Publishing Strategery

Pre-tenure faculty do an awful lot of worrying about getting tenure, but my general feeling has been that it’s not rocket science. Publish, bring in grant money, don’t completely suck at teaching, and help out the department once in a while, right? At two years in, I’m pretty solid in the last three, but it’s been brought to my attention that the fact I haven’t published any new data yet is a matter of concern.

Now, it obviously varies by field and by lab, but for the kind of work I do the idea that you could walk into an empty space, buy everything you need, hire people, train people, optimize techniques, run experiments, analyze data, prepare a manuscript AND make it all the way through peer review in 2 years is pure fantasy–even if you weren’t also writing grants and teaching undergrads at the same time.  So I was pretty surprised to hear so soon that this is something people are talking about. When I pushed for a little more information, I learned that the assumption isn’t that we’re sitting around playing Candy Crush all day, but that I’m “saving” our data for a high-profile paper, and that I should re-think my publishing strategy in order to get something out ASAP.

I’ll be honest, it never occurred to me to have a “publishing strategy.” My plan when I got the keys to the lab was to do the experiments I wanted to do the most, and take it from there. I’m not holding out for a Nature paper, but nor do I want my lab to spend their time doing a couple of crap experiments for the sake of publishing. These first few years are when I truly define myself as an independent scientist, and I want to create a body of work that is both noticed and respected.

I don’t like the feeling that my department is worried about my productivity, but I still feel pretty sure that I’m doing things the right way. I know that by the time I actually turn in my tenure dossier (in 3 years!), we’re definitely going to have a bunch of papers. We just submitted our first to a nice society journal, and have 2 smaller ones that should be good to go by the end of the summer. Things are progressing! But I wonder, should I have had a more concrete “strategy” coming into this gig, or is most folks’ goal just to have a solid packet by the time tenure decisions roll around?


9 thoughts on “Publishing Strategery

  1. Pingback: I was supposed to have a plan? | Fumbling Towards Tenure Track

  2. So long as your strategy isn’t what your dept mentors were rightly worried about, you should be fine. The real issue is developing the intuition for what package of data is sufficient to merit publication in a particular journal. I guess that is more tactics than strategy.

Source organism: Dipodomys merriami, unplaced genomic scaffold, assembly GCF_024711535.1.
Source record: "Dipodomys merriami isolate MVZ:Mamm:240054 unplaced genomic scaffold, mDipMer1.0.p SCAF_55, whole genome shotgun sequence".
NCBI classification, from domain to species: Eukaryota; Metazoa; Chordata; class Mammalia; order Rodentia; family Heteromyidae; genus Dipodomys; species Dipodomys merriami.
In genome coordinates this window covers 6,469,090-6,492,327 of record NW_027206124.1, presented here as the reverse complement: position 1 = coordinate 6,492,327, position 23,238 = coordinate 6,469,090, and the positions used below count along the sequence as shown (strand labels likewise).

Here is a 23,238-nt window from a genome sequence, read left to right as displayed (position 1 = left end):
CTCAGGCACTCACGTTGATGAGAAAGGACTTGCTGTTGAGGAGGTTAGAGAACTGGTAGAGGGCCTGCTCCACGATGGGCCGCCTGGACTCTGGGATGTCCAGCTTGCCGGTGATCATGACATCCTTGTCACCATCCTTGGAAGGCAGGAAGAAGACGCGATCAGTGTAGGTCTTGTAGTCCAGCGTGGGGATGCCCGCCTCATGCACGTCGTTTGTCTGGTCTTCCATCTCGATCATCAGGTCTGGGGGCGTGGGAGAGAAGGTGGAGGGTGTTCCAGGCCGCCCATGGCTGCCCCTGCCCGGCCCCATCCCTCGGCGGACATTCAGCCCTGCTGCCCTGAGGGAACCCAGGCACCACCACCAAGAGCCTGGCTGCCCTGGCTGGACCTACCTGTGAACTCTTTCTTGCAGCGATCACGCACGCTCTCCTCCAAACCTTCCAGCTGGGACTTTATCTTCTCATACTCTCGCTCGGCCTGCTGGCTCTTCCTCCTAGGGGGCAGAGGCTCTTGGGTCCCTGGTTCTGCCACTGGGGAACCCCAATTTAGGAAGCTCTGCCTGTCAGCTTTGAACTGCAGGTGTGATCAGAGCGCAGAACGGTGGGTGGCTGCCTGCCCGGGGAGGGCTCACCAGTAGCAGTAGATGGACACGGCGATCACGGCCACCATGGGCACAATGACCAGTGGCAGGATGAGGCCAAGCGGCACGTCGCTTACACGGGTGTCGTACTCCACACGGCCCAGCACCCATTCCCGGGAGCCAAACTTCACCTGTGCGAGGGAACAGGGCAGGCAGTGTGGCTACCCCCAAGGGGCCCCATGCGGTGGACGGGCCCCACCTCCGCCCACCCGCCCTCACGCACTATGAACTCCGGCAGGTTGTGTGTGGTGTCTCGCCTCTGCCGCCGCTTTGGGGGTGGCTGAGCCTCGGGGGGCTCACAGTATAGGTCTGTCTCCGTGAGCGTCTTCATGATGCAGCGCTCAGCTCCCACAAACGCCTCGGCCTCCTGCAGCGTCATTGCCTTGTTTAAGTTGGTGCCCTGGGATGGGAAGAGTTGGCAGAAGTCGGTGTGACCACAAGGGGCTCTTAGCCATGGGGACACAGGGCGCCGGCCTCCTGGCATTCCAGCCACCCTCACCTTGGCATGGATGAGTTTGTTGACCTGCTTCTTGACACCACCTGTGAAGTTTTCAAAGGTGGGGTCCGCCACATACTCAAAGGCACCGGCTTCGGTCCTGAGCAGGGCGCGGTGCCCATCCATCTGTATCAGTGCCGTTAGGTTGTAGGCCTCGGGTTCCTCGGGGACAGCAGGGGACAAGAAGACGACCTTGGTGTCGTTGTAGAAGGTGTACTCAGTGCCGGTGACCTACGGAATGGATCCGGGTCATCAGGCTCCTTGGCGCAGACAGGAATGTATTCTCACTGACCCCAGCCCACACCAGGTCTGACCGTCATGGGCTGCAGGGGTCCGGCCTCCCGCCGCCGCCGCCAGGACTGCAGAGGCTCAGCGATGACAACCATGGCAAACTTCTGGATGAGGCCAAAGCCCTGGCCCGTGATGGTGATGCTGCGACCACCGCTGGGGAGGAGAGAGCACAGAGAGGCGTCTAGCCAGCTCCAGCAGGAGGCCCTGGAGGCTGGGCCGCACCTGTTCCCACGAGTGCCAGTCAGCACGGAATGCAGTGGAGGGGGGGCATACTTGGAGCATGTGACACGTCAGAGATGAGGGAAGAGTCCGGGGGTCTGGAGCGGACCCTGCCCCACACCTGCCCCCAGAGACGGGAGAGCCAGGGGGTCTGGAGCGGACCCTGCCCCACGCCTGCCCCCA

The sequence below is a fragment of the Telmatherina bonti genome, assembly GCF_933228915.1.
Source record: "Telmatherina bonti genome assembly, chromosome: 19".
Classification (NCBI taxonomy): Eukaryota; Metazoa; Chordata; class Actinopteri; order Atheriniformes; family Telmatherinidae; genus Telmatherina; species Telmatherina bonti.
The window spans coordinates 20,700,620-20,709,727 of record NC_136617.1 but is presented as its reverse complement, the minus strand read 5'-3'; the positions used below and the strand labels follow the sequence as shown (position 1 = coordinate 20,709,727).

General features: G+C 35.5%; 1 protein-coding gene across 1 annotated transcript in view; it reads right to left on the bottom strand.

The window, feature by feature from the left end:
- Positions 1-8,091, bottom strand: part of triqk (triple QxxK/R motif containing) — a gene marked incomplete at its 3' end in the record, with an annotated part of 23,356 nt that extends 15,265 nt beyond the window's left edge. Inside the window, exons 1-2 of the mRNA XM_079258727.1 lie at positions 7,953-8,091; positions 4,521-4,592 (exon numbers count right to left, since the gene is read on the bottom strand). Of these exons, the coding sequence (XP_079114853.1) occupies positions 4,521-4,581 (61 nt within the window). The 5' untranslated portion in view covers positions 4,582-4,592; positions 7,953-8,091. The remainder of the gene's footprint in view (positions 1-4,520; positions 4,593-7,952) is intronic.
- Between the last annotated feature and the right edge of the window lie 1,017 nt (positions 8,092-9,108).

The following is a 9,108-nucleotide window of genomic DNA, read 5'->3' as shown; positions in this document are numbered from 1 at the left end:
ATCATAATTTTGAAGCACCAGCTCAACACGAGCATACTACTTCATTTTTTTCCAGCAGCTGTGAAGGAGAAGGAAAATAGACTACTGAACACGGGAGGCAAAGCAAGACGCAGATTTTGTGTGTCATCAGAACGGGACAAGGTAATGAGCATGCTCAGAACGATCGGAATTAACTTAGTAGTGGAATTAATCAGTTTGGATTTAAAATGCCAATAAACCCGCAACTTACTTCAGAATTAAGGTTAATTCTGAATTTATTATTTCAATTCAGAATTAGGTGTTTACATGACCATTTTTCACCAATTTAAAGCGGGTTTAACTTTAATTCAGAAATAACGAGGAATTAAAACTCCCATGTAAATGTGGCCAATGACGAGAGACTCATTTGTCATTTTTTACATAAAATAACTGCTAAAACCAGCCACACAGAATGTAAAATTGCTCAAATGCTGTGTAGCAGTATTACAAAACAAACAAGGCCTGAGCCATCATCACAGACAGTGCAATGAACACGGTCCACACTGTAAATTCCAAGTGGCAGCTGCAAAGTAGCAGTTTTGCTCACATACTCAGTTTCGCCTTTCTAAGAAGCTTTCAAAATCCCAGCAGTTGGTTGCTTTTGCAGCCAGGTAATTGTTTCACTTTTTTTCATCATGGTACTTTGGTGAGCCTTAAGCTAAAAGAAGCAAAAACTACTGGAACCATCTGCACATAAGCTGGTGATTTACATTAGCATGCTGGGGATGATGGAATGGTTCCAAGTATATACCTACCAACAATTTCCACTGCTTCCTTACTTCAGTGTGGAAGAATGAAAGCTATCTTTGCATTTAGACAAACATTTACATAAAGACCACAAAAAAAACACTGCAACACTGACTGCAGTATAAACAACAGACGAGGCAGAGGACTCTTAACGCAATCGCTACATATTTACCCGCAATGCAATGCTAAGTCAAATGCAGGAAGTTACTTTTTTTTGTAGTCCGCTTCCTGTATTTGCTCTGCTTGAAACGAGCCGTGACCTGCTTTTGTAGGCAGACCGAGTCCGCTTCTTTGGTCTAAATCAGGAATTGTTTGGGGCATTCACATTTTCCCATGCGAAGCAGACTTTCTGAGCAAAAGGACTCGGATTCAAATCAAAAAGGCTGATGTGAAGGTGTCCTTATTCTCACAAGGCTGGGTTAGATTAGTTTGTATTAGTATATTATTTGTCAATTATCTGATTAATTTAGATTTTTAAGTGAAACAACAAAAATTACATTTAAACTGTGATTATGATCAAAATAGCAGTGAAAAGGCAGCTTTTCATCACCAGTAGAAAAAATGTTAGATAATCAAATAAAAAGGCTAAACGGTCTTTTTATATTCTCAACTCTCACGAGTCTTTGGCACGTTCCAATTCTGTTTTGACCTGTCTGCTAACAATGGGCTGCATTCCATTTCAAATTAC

3. I have thought about ‘strategizing’ a bit as I’m going into my TT position with a few large datasets that I could continue to publish off of, and my teaching load will make it tough to get new projects off the ground for a few years. But I’m not sure if new publications based on “old” data will count, even if they are based on questions and analyses I came up with at the new place. I wonder if papers will only count towards tenure if my postdoc advisors aren’t coauthors.

  4. For fear of not having any papers from my lab out soon enough, I consented to a bunch of collaborations in my first 2 years. I did get some middle authorships that nicely round out the CV (and give me credibility should I choose to propose something on a grant related to what my collaborators do). But now, the ghosts of those agreements — projects where others dragged their feet for a year — are interfering with my getting my papers out. So I would echo the common sentiment and tell TT people to say “no” more.

  5. It kind of sounds like they would feel more comfortable just knowing that you have stuff in the pipeline. I don’t think you need a full-blown strategy, but rather a sense of when you’d like to get out or when you’re targeting certain publications/data, etc. As an associate prof who’s now mentoring junior faculty, I would be more worried about someone that doesn’t have *any* pubs in the pipeline by the time third year review rolls around than someone who doesn’t have a pub but has things at various stages of the pipeline (about to be submitted, under review, revise and resubmit, etc). This may be the message your department is trying to send you. So maybe some well-placed conversations are all that’s needed here. Good luck!